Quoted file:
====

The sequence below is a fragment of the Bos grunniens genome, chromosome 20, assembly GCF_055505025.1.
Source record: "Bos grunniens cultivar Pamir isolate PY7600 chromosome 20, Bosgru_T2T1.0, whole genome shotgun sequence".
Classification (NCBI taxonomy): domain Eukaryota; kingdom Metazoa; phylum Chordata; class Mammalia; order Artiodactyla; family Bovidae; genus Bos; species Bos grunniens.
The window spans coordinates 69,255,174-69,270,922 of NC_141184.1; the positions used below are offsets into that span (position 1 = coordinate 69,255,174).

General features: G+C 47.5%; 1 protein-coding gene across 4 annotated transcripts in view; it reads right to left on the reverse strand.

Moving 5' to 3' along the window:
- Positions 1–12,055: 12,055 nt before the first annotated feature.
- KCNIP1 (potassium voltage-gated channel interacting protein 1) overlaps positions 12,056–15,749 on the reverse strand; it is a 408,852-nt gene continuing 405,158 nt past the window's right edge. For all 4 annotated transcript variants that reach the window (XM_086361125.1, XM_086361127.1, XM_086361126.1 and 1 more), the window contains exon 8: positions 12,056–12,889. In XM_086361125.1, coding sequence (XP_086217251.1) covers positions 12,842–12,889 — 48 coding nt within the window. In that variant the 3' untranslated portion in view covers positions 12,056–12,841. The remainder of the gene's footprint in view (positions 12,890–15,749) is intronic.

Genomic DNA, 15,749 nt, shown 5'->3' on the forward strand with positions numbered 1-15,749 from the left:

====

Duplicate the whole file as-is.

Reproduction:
The sequence below is a fragment of the Bos grunniens genome, chromosome 20, assembly GCF_055505025.1.
Source record: "Bos grunniens cultivar Pamir isolate PY7600 chromosome 20, Bosgru_T2T1.0, whole genome shotgun sequence".
Classification (NCBI taxonomy): domain Eukaryota; kingdom Metazoa; phylum Chordata; class Mammalia; order Artiodactyla; family Bovidae; genus Bos; species Bos grunniens.
The window spans coordinates 69,255,174-69,270,922 of NC_141184.1; the positions used below are offsets into that span (position 1 = coordinate 69,255,174).

General features: G+C 47.5%; 1 protein-coding gene across 4 annotated transcripts in view; it reads right to left on the reverse strand.

Moving 5' to 3' along the window:
- Positions 1–12,055: 12,055 nt before the first annotated feature.
- KCNIP1 (potassium voltage-gated channel interacting protein 1) overlaps positions 12,056–15,749 on the reverse strand; it is a 408,852-nt gene continuing 405,158 nt past the window's right edge. For all 4 annotated transcript variants that reach the window (XM_086361125.1, XM_086361127.1, XM_086361126.1 and 1 more), the window contains exon 8: positions 12,056–12,889. In XM_086361125.1, coding sequence (XP_086217251.1) covers positions 12,842–12,889 — 48 coding nt within the window. In that variant the 3' untranslated portion in view covers positions 12,056–12,841. The remainder of the gene's footprint in view (positions 12,890–15,749) is intronic.

Genomic DNA, 15,749 nt, shown 5'->3' on the forward strand with positions numbered 1-15,749 from the left: